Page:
Mental wellness at a demanding job – for some people this might sound ridiculous. How can it be possible to feel mentally well if you’re constantly stressed out and overwhelmed by all the tasks and long working hours at your job? Well, let us tell you: It is possible, if you dare to speak up as an employee or want to care for your employees as an employer.
Current situation: A lack of mental wellness
In reaction to the current displeasing trend of people suffering from burnout and experiencing great dissatisfaction with their work-life balance1,2 in today’s world of work, employers and governments have developed an interest in avoiding the resulting absenteeism and have developed some programs with the goal of reducing these issues. As an employee, you have the opportunity to bring these issues into the discussion or claim them for yourself. These Work-Life-Integration programs can be divided into 5 areas3:
1. Change working hours
First of all, it is possible to change the working hours to further mental wellness at work; For e
xample by giving employees more autonomy over their working hours and dealing liberally with requests for a sabbatical year, parental leave or home office.
2. Obtaining information
Further, one can provide the employees with some additional information that can help them to better connect their work and private life. For example, employees can be given access to templates of forms or information via the intranet that can either be used to request flexible working hours, or to learn how to deal with parents in need of care or how to best move house, etc.
3. Monetary strategies
A very popular incentive for applicants are monetary strategies, in which the work-life balance is to be increased by financial relief. A classic example is paid parental leave or financial participation in education and care for children.
4. Direct services
Some companies offer kindergartens or even schools for the employees’ children to attend while they are at work, which makes it much easier for parents to combine their private life and work. Also part of these services are concierge services, paid company lunches, excursions or retreats, as well as break rooms. These factors can relieve a lot of stress and therefore promote mental wellness at your job.
5. Cultural Change
This approach aims to adapt the corporate culture so that fewer conflicts between private life and work arise. If, for example, the remuneration of superiors is linked to employee satisfaction, or if employees are paid according to their performance rather than according to how often they are present, work and family can be better reconciled, because incentives are created.
It has been shown that spending on programs that improve mental wellness at work pays off, and that economic difficulties should never be an excuse not to invest in your staff4,5,6. Among these options, you can choose the most cost-effective ones for yourself and compete more effectively in the marketplace with the resulting benefits, such as employee motivation and team building.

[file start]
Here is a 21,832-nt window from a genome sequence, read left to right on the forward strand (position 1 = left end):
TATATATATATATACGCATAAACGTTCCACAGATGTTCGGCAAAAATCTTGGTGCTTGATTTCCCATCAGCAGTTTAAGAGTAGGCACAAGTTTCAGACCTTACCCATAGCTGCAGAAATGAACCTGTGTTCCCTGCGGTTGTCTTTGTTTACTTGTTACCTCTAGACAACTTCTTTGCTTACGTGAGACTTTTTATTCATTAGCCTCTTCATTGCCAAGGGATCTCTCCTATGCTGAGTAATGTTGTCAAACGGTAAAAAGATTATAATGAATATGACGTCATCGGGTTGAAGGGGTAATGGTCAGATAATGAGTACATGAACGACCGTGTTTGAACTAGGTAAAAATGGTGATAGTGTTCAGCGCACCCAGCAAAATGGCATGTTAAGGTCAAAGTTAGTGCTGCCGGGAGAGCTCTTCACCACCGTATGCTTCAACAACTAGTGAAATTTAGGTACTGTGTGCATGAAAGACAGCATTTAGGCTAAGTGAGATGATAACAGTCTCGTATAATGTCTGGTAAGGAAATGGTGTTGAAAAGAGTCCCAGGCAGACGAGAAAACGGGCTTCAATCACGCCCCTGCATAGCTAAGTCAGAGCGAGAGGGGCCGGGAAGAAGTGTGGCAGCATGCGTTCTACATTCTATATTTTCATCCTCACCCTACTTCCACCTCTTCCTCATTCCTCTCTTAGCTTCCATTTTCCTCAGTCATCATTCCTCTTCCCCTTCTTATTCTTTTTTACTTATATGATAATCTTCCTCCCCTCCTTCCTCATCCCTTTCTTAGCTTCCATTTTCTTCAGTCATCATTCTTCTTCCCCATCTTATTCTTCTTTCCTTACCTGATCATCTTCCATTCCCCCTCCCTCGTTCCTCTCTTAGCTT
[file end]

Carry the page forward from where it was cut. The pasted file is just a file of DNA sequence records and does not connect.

What can you do alone?
Even if all these things fall on deaf ears, you can improve your mental wellness at work yourself. After mindfulness meditations, for example, one experiences significantly fewer conflicts between work and profession and is also more satisfied with one’s work-life balance7. For this, we advise you to go check out our meditation sessions for individuals here.
To better balance work and private life, one should have a job that offers a corporate culture that actively supports this mentality and provides the appropriate services, time slots, financial programs and information. After all, it is the company itself that benefits the most. Partial aspects of these interventions can also be requested or proposed individually. In addition, mindfulness is another useful tool for this. If you want to learn more about it, you will quickly find what you are looking for at mindfulife.de.
1 Shanafelt, T. D., Hasan, O., Dyrbye, L. N., Sinsky, C., Satele, D., Sloan, J., & West, C. P. (2015). Changes in Burnout and Satisfaction with Work-Life Balance in Physicians and the General US Working Population between 2011 and 2014. , (12), 1600–1613. https://doi.org/10.1016/j.mayocp.2015.08.023
2 Starmer, A. J., Frintner, M. P., & Freed, G. L. (2016). Work-life balance, burnout, and satisfaction of early career pediatricians. , (4). https://doi.org/10.1542/peds.2015-3183
3 Thompson, C. A. (2002). Managing the work-life balancing act: An introductory exercise. , (2), 205–220. https://doi.org/10.1177/105256290202600206
4 Tavoletti, E., & Quader, M. S. (2011). Work-life balance interventions prevalent in the Indian industry. , (2), 108–127.
5 Abendroth, A. K., & den Dulk, L. (2011). Support for the work-life balance in europe: The impact of state, workplace and family support on work-life balance satisfaction. , (2), 234–256. https://doi.org/10.1177/0950017011398892
6 Brough, P., & O’Driscoll, M. P. (2010). Organizational interventions for balancing work and home demands: An overview. , (3), 280–297. https://doi.org/10.1080/02678373.2010.506808
7 Michel, A., Bosch, C., & Rexroth, M. (2014). Mindfulness as a cognitive-emotional segmentation strategy: An intervention promoting work-life balance. , (4), 733–754. https://doi.org/10.1111/joop.12072